|"Don't let teachers do their own laminating!"|
I realized that it was their first semester and this was their first online class, so there wasn't much chatter in the comments area. I'm trying to remember what they asked me, because I had to be brief and will try to expand my answers here on the blog for their further reference.
Let's see. My experience, the best/worst things about being a media specialist, would I go back to the classroom, how to I budget/know what to order. I'm sure there was more, but those are the ones I remember.
I think I covered my past experience pretty well. I think the thing I learned most from my previous teaching experience (mostly as a support teacher: small reading and math groups, English language learners, gifted) is to BE FLEXIBLE. That is the main thing you have to be as a Media Specialist.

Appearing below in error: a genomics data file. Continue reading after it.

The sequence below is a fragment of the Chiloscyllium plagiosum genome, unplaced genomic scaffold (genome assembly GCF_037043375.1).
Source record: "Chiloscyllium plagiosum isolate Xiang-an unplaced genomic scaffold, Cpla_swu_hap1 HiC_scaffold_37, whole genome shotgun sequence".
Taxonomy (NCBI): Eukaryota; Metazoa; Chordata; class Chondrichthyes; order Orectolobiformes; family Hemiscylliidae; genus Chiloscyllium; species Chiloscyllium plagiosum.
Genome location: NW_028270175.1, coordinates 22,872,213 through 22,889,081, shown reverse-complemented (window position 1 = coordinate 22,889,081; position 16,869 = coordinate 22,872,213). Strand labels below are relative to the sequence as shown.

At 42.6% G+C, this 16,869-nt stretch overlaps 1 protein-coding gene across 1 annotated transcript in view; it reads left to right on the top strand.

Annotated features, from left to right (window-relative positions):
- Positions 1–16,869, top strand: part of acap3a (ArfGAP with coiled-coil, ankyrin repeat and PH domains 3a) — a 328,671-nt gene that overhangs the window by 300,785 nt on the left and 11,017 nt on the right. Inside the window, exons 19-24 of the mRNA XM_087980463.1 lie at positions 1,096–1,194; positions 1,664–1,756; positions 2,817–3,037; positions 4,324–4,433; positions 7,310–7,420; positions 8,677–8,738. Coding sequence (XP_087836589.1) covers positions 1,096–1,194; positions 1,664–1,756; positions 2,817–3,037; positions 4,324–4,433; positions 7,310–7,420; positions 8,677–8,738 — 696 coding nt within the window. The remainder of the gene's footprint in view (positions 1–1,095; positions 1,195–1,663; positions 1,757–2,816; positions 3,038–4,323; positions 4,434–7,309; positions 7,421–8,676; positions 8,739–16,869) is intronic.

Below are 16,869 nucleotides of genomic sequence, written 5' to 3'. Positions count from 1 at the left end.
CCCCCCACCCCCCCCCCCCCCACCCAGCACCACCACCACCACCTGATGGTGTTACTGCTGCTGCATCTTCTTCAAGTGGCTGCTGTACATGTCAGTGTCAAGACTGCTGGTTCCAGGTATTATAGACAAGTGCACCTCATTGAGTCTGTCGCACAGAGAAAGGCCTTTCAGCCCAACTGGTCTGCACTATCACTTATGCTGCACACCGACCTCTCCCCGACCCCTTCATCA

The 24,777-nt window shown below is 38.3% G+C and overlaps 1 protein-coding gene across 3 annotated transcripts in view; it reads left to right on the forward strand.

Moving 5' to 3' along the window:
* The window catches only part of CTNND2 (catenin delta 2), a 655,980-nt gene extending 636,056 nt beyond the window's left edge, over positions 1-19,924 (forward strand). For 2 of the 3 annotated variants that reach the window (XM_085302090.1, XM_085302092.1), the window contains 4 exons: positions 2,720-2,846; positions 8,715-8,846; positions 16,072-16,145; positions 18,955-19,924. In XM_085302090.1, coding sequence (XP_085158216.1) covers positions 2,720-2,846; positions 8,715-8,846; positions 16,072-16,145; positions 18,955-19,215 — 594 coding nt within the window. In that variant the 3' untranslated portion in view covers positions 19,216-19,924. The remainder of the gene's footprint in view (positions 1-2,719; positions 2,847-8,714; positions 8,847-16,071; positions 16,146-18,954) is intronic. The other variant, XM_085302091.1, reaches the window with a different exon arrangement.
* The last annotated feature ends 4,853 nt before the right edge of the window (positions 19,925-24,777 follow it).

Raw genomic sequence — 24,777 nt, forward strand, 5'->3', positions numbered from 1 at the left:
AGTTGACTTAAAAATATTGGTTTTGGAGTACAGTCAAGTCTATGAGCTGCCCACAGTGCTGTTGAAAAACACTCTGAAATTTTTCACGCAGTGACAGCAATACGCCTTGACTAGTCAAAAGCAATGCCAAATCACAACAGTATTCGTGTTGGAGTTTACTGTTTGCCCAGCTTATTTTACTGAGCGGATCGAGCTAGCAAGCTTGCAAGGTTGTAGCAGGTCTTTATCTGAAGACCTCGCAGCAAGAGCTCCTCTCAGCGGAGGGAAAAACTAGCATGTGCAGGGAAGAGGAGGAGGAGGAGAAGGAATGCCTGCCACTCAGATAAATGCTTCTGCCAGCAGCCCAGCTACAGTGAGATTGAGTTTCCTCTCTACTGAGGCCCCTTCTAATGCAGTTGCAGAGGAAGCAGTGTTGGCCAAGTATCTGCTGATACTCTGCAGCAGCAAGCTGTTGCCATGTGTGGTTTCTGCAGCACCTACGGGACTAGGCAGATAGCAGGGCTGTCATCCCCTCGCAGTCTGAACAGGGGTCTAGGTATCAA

Best thing about being a Media Specialist: the relationships, being able to help students, parents and teachers, and the excitement of each new day being completely different. Worst thing is not being able to have everything for everyone. I think I mentioned that I guess the biggest challenge is just last minute things thrown in your lap and the frustration of knowing it could have been better if you'd known what someone wanted a little earlier.
I guess I'd go back to teaching if they axed the Media Specialist position but I have no plans to ever leave this job as long as they'll have me. I love reading, technology, and helping people find the just right information they're looking for. It's an honor to be able to have the best classroom in the building.
As for budgeting/ordering, that will have to be a follow up post. I knew I could have spent more than one class just talking about that so I just let them know about an assignment related to it that they'll be having in a future class. I also said to let me know if they had any other questions and I'd be happy to help them any way I can!
Thank you Dr. Clinton and the newest cohort for having me, and good luck in your future endeavors!